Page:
Remind students that the Geneva Conventions require governments to try and punish those who commit grave breaches of IHL.

    Explain that these crimes are so serious that governments are, in fact, obliged to try and punish any person, regardless of:

  • His or her nationality
  • The nationality of the victim
  • The place where the crime occurred.
  • Then divide the class into small groups. Assign one of the examples in “Foreign cases’ before national tribunals” to half the groups and the other example to the other half.

    Instruct the groups to study the case assigned to them and to prepare answers to the questions at the end.

    After about 10 minutes, have each group report to the class.

    During their reports, list the reasons given by students and explain anything they may not have understood.


    Ad Hoc International Tribunals | 30 minutes

    Check that students understand what ad hoc means. Give them an example of its use in a sentence.

    Next, encourage students to share what they know about the violence that occurred during the 1990s in the former Yugoslavia or in Rwanda.

    Distribute copies of the “Towards a new type of court: The situation in the former Yugoslavia” page or the “Towards a new type of court: The situation in Rwanda” page, depending on the case you have chosen.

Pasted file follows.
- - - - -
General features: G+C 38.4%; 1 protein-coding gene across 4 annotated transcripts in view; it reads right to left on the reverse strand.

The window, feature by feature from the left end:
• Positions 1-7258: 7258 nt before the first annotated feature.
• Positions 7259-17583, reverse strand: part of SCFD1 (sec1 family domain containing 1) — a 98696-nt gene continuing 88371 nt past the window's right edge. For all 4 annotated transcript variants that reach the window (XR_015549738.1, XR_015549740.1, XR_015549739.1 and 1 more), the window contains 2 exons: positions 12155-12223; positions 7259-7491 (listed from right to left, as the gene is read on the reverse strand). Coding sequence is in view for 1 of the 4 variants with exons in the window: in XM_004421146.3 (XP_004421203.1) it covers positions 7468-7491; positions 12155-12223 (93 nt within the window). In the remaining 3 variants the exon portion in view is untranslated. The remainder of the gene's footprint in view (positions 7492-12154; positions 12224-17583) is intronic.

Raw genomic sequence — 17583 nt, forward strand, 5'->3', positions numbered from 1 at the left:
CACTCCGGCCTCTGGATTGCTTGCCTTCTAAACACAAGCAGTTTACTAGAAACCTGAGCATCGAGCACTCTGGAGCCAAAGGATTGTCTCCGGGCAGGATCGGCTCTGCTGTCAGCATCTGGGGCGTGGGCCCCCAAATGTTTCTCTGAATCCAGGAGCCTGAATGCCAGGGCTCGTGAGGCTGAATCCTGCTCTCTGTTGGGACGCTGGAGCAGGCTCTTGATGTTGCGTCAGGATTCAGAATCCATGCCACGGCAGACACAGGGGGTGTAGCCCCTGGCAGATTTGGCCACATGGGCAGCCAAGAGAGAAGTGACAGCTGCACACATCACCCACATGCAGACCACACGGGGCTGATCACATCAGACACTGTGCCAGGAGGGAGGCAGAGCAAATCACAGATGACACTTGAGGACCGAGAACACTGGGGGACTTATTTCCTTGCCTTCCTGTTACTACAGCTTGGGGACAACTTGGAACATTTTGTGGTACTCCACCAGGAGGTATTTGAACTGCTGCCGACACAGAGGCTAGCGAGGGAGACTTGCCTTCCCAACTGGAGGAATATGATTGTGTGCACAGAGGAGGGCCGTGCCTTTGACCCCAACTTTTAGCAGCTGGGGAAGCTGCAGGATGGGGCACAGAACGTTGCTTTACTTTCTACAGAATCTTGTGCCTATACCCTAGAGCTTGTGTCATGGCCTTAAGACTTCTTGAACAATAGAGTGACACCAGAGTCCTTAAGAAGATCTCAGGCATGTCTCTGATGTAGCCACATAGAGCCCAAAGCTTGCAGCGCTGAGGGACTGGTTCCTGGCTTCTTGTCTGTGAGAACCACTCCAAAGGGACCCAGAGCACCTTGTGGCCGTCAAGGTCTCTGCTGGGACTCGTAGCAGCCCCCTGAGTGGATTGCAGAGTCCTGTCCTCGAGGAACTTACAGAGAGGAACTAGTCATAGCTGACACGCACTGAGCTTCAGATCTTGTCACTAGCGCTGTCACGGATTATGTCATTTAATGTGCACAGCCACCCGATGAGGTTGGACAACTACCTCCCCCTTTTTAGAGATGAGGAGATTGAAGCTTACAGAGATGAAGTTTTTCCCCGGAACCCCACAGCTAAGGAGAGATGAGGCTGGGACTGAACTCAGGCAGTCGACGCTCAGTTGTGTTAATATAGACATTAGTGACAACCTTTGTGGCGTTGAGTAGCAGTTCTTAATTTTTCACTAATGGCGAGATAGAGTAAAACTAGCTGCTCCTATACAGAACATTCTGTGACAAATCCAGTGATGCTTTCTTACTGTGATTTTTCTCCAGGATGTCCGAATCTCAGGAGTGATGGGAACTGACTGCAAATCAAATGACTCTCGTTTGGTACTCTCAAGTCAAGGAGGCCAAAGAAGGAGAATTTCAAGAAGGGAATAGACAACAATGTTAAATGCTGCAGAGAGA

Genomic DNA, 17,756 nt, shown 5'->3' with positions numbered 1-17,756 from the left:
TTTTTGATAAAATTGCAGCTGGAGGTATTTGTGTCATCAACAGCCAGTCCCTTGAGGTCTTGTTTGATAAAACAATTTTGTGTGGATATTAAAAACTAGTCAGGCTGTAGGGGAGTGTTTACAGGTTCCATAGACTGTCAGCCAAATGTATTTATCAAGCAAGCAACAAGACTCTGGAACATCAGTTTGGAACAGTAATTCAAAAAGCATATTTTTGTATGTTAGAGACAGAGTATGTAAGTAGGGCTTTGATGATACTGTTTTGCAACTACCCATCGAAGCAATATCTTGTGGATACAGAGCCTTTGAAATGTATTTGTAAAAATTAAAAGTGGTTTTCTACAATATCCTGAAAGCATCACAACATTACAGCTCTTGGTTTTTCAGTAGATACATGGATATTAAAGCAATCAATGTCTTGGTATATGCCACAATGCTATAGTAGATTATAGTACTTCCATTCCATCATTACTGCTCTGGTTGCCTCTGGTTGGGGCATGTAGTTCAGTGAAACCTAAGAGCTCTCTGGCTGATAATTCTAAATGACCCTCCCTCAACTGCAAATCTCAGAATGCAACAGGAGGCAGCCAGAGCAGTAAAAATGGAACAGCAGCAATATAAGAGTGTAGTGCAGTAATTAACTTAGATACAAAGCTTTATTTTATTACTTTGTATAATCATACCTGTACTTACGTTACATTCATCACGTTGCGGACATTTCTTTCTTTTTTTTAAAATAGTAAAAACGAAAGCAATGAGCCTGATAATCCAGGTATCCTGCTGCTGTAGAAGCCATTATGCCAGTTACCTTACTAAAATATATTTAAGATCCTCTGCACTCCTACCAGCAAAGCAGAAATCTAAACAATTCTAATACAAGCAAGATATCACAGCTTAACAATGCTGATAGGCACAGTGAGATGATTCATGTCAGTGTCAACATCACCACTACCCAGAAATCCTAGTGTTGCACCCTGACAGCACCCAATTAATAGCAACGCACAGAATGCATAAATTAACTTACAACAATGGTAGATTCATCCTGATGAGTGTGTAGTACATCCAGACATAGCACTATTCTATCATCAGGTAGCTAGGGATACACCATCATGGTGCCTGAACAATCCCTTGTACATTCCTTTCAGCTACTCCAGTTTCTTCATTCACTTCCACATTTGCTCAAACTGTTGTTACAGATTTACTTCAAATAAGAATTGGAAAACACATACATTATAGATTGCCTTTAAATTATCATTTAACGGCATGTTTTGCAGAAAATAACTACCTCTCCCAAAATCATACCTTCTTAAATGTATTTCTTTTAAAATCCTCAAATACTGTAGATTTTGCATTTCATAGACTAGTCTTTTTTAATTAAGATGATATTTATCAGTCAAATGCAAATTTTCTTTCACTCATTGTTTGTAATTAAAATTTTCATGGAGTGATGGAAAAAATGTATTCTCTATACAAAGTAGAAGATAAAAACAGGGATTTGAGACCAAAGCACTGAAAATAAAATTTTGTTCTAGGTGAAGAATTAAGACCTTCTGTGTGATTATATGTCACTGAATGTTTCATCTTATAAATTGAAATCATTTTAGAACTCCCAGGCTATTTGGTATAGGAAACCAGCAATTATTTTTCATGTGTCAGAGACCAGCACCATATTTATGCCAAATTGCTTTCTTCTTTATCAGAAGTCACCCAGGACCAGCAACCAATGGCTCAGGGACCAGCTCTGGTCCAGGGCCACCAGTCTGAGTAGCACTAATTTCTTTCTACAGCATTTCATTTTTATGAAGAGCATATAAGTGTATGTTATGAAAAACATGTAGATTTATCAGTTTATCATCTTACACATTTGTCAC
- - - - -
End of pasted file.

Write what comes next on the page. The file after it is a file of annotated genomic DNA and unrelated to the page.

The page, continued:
Divide students into small groups, and have each group write down their ideas for setting up an ad hoc international criminal tribunal to deal with the case that has been chosen. Ask them to make use of the questions at the end.

    When they have done this, distribute “Ad hoc international criminal tribunals.”

    Instruct the groups to compare their ideas with the information given in the fact sheet.

    Explain that the fact sheet tells them about another ad hoc tribunal as well (one established to deal with war crimes committed in a context different from the one they have been asked to think about, either the former Yugoslavia or Rwanda). Note the acronym for each.

    Then reconvene the class to discuss what they have learned.

    Possible questions:

  • Did anything in the fact sheet surprise you?
  • What are the similarities between the two tribunals?
  • What are the differences between them?

  • 4

    The Permanent International Criminal Court | 25 minutes

    Ask students to read “The permanent International Criminal Court” and to discuss the question at the end.